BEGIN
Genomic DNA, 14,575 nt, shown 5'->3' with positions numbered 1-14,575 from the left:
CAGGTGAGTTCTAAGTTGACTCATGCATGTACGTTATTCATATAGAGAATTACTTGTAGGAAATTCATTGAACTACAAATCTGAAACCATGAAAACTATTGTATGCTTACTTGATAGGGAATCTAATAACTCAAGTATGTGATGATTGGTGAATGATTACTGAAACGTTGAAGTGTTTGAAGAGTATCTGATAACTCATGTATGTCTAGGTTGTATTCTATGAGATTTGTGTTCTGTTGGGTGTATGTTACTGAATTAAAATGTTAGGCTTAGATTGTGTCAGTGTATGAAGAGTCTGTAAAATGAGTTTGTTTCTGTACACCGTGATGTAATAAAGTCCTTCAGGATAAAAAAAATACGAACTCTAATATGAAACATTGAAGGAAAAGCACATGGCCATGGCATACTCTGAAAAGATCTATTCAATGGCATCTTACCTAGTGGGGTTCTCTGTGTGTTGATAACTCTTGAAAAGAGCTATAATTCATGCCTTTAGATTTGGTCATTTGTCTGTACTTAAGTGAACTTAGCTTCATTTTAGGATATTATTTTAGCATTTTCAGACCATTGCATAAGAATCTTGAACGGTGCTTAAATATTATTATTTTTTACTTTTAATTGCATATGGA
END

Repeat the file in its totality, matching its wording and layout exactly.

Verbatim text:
Genomic DNA, 14,575 nt, shown 5'->3' with positions numbered 1-14,575 from the left:
CAGGTGAGTTCTAAGTTGACTCATGCATGTACGTTATTCATATAGAGAATTACTTGTAGGAAATTCATTGAACTACAAATCTGAAACCATGAAAACTATTGTATGCTTACTTGATAGGGAATCTAATAACTCAAGTATGTGATGATTGGTGAATGATTACTGAAACGTTGAAGTGTTTGAAGAGTATCTGATAACTCATGTATGTCTAGGTTGTATTCTATGAGATTTGTGTTCTGTTGGGTGTATGTTACTGAATTAAAATGTTAGGCTTAGATTGTGTCAGTGTATGAAGAGTCTGTAAAATGAGTTTGTTTCTGTACACCGTGATGTAATAAAGTCCTTCAGGATAAAAAAAATACGAACTCTAATATGAAACATTGAAGGAAAAGCACATGGCCATGGCATACTCTGAAAAGATCTATTCAATGGCATCTTACCTAGTGGGGTTCTCTGTGTGTTGATAACTCTTGAAAAGAGCTATAATTCATGCCTTTAGATTTGGTCATTTGTCTGTACTTAAGTGAACTTAGCTTCATTTTAGGATATTATTTTAGCATTTTCAGACCATTGCATAAGAATCTTGAACGGTGCTTAAATATTATTATTTTTTACTTTTAATTGCATATGGA